"RAI Matters" A Letter from Nigel Bowles, Forum Speaker

With ninety events having taken place here in Hilary Term 2015, the RAI has enjoyed not just the busiest term in its history but one of its most successful. The term closed by our welcoming the Oxford Literary Festival to the RAI: we thank Sally Bayley and Sally Dunsmore for making the Festival’s event here possible.

We have throughout the term had in mind both the formative power of the institutional structures of American government and the periodic changes in political (especially electoral) behaviour. Those two themes, eloquently made by Byron Shafer in his inaugural lecture as Winant Professor, were made and developed in his weekly lectures on American Politics and Government for PPE and History and Politics undergraduates.

Themes of stability and change were prominent in the international workshop ‘Reaching Across the Aisles: Religious Alliances in American Politics’ that David Campbell (Notre Dame) and Ursula Hackett (RAI and Nuffield) organized in March. David’s keynote address, ‘One Nation Under God(s)? The Politics of Religious Diversity in the United States’, prompted much admiration and discussion. Together with the other papers given at the workshop, David’s paper will be published in a collection later this year or next. Watch this space for details.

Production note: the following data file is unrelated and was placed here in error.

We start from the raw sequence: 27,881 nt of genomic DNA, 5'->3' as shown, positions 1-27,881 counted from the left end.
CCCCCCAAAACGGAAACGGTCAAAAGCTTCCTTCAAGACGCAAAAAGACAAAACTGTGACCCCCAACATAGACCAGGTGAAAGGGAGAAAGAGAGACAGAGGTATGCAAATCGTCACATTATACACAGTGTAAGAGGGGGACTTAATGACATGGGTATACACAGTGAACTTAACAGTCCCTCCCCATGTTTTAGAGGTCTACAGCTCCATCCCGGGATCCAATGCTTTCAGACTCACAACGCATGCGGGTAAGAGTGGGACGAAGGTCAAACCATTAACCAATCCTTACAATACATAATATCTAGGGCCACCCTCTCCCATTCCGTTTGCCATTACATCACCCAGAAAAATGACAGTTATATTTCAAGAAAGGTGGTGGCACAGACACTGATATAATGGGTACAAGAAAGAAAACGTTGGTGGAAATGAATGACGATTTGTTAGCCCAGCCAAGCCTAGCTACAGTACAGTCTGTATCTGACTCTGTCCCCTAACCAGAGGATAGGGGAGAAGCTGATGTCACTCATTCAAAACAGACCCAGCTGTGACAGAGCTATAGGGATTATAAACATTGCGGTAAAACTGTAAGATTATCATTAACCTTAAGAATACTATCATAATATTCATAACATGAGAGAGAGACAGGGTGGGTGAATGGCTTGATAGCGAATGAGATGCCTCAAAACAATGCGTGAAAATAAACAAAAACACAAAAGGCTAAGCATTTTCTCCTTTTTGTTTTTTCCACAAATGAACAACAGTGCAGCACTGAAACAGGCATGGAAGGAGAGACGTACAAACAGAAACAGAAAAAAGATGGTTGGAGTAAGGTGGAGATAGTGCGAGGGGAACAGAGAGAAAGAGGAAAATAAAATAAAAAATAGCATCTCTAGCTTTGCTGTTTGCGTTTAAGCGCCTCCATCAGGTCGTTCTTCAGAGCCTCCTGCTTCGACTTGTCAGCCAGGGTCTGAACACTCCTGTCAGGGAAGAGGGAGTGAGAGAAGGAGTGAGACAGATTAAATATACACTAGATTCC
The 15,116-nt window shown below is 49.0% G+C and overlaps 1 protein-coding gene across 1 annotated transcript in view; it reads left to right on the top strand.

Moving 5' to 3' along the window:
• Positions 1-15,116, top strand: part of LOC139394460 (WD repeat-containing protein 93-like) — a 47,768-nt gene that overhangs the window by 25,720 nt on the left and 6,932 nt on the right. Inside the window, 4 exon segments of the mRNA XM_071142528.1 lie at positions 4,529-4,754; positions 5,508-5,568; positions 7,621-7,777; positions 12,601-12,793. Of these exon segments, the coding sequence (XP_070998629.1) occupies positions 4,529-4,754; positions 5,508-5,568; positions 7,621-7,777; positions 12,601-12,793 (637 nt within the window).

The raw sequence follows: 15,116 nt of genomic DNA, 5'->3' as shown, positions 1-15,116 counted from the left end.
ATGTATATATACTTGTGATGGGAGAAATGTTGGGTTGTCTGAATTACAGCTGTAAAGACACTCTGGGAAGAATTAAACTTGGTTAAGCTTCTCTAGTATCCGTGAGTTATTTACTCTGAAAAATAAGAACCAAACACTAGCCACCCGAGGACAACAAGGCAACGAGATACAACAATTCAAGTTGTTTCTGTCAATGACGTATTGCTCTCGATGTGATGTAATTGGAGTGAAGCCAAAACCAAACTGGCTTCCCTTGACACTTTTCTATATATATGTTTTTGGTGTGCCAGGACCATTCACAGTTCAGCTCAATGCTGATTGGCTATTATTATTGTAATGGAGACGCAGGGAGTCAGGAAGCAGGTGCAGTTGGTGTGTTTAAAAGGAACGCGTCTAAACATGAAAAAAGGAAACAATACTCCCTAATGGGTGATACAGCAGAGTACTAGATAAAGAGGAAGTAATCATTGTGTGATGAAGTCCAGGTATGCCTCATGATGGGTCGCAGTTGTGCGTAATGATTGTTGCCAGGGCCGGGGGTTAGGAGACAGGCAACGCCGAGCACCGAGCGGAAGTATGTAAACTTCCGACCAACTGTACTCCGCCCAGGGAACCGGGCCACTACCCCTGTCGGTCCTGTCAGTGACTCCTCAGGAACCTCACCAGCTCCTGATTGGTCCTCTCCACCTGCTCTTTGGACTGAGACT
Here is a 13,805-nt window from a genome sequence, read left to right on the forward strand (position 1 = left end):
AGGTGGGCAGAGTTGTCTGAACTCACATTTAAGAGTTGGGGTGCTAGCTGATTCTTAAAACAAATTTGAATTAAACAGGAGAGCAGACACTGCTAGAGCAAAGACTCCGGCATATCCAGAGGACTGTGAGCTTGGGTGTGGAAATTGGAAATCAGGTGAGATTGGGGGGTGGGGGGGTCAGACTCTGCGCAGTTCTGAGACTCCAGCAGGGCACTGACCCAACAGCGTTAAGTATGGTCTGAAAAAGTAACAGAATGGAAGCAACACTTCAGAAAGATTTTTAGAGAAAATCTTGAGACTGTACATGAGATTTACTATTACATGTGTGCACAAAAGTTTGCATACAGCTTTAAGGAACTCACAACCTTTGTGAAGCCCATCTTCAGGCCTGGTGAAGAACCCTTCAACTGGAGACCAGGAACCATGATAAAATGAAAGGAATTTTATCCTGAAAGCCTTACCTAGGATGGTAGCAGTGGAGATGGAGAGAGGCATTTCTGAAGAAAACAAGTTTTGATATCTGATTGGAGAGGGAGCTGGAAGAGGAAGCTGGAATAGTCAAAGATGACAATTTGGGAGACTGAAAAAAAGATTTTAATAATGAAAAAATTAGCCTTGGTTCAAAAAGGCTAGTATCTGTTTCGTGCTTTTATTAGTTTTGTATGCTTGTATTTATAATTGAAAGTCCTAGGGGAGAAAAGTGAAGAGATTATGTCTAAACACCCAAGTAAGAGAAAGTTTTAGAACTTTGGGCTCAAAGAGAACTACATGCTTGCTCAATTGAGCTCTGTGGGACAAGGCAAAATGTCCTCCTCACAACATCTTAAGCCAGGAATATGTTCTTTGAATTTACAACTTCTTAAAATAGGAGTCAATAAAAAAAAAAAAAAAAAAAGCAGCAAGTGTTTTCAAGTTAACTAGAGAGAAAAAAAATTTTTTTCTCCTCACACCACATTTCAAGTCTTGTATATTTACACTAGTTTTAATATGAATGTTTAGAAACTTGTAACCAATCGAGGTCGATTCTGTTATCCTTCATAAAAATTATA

The 2015 Congress to Campus day in the first week of March brought two former Members of Congress – Dennis Hertel (D-MI, 1981-93) and Claudine Schneider (R-RI, 1981-91) – to a packed RAI to share their rich experiences as candidates and office holders with students from local schools. We are grateful to them for a splendid day.

Further to the themes of change and stability, we have also had in mind a major legislative event of 1965, and a traumatic development just ten years later. Both continue to influence American public policy and America’s understanding of its place in the world. The first of them, whose fiftieth anniversary is marked this very week, is the signing into law by President Johnson of the Elementary and Secondary Education Act. Sitting beside his childhood schoolteacher Miss Kate Deadrich Loney at a desk placed in front of the former Junction Elementary School, Johnson City, Texas, Johnson prefaced his signing of the Act by quoting the words of the first President of the Republic of Texas, Mirabeau B. Lamar, who had proclaimed education as “the guardian genius of democracy . . . the only dictator that free men acknowledge and the only security that free men desire” but who added that education would be a matter “in which no jarring interests are involved and no acrimonious political feelings excited”. As Johnson anticipated, and as the RAI’s own colleagues Gareth Davies and Ursula Hackett have shown in their research on federal and state education policies, the field has been no less political since April 1965 than it was before.